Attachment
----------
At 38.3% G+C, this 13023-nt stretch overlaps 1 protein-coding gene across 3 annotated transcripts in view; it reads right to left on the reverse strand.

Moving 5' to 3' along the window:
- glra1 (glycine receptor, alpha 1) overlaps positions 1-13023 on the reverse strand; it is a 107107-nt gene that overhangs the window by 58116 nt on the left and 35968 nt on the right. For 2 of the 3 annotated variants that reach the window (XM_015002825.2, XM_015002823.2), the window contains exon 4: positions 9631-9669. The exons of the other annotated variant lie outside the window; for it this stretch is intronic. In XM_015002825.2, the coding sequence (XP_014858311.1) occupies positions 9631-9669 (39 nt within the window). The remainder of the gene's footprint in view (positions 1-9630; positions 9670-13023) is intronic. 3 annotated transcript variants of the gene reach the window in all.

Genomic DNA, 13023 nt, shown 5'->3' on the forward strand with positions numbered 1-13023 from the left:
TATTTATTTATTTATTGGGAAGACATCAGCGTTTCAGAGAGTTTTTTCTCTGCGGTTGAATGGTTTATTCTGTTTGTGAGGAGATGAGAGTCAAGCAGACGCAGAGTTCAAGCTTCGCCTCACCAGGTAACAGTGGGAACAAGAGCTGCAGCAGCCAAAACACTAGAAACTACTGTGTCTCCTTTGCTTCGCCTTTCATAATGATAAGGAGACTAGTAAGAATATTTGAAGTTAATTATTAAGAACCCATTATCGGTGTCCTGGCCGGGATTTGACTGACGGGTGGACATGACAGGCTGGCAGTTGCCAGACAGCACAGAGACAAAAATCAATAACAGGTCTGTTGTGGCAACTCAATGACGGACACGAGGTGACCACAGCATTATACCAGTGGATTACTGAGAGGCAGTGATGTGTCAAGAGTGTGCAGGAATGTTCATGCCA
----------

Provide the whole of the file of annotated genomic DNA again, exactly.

At 38.3% G+C, this 13023-nt stretch overlaps 1 protein-coding gene across 3 annotated transcripts in view; it reads right to left on the reverse strand.

Moving 5' to 3' along the window:
- glra1 (glycine receptor, alpha 1) overlaps positions 1-13023 on the reverse strand; it is a 107107-nt gene that overhangs the window by 58116 nt on the left and 35968 nt on the right. For 2 of the 3 annotated variants that reach the window (XM_015002825.2, XM_015002823.2), the window contains exon 4: positions 9631-9669. The exons of the other annotated variant lie outside the window; for it this stretch is intronic. In XM_015002825.2, the coding sequence (XP_014858311.1) occupies positions 9631-9669 (39 nt within the window). The remainder of the gene's footprint in view (positions 1-9630; positions 9670-13023) is intronic. 3 annotated transcript variants of the gene reach the window in all.

Genomic DNA, 13023 nt, shown 5'->3' on the forward strand with positions numbered 1-13023 from the left:
TATTTATTTATTTATTGGGAAGACATCAGCGTTTCAGAGAGTTTTTTCTCTGCGGTTGAATGGTTTATTCTGTTTGTGAGGAGATGAGAGTCAAGCAGACGCAGAGTTCAAGCTTCGCCTCACCAGGTAACAGTGGGAACAAGAGCTGCAGCAGCCAAAACACTAGAAACTACTGTGTCTCCTTTGCTTCGCCTTTCATAATGATAAGGAGACTAGTAAGAATATTTGAAGTTAATTATTAAGAACCCATTATCGGTGTCCTGGCCGGGATTTGACTGACGGGTGGACATGACAGGCTGGCAGTTGCCAGACAGCACAGAGACAAAAATCAATAACAGGTCTGTTGTGGCAACTCAATGACGGACACGAGGTGACCACAGCATTATACCAGTGGATTACTGAGAGGCAGTGATGTGTCAAGAGTGTGCAGGAATGTTCATGCCA